If you are not sure whether you need to disclose certain information before you retain the lawyer, it is better to withhold the information.A careful balance needs to be struck here. The lawyer needs enough information to do the conflict check, but not too much information, in case the lawyer is in conflict. Usually, individuals contacting lawyers provide more information than is necessary. If you are not sure whether you need to disclose certain information before you retain the lawyer, it is better to withhold the information. Instead, ask the lawyer whether information of that general type is necessary for the lawyer to complete the conflict check or determine whether they are able to assist you. The lawyer will be in the best position to judge whether that information is needed or if it is better dealt with after they are retained.
3. Engagement Agreement and Retainer
Assume the conflict check comes back clear, and the lawyer is able to assist you. Next, the lawyer and the prospective client will most often enter into a written engagement agreement that outlines both of their responsibilities. A well-drafted engagement agreement will be written in easily understandable language and usually addresses:
- the identity of the client
- the scope of services the lawyer will provide
- the fee structure and billing model
- how the lawyer may communicate with the client, and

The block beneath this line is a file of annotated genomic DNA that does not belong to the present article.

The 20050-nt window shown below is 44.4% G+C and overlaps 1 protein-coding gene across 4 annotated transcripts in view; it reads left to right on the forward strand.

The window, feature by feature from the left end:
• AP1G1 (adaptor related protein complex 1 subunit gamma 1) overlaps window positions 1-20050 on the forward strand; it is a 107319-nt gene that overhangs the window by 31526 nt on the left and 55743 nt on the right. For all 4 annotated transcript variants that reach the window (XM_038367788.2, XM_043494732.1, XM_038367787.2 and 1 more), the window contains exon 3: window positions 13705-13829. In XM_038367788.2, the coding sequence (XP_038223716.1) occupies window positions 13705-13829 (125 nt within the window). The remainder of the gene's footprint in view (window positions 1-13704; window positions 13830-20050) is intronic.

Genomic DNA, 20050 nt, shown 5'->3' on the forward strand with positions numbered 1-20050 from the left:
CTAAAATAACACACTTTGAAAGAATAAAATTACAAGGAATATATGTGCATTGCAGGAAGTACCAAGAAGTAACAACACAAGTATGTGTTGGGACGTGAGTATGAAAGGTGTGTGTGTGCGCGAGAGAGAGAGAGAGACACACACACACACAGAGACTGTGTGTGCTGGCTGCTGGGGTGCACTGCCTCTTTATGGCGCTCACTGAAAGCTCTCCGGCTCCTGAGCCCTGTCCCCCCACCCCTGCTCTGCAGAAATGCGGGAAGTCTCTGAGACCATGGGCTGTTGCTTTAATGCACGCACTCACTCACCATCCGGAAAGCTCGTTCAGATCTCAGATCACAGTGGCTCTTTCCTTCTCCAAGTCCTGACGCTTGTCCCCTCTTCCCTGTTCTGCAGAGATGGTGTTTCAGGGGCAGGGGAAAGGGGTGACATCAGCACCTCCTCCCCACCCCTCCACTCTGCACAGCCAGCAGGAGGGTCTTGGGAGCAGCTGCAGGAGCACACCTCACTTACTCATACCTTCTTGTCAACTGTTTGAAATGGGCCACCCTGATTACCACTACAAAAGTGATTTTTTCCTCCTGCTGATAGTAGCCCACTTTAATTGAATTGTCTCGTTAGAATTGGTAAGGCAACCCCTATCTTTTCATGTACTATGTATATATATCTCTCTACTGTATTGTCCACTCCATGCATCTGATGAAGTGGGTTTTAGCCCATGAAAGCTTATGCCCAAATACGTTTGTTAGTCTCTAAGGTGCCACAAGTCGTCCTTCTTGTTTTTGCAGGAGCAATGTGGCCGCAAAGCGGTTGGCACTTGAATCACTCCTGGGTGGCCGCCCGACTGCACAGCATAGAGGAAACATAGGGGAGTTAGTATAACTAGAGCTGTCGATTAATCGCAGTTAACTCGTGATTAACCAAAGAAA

- circumstances in which the lawyer may withdraw from representation.
The content and structure of engagement agreements varies widely. For example, certain lawyers have fixed fees while others prefer to charge an hourly rate. The lawyer may also require an up-front monetary retainer to ensure they will receive at least some compensation for the services they perform. There is no required method for paying your lawyer. However, lawyers have ethical responsibilities that may limit their ability to accept creative payment schemes.
The content and structure of engagement agreements varies widely.More recently, engagement agreements have come to address certain technological aspects of the practice of law, such as:
- how your confidential information will be stored (e.g. on which cloud computing storage service and where their servers are located)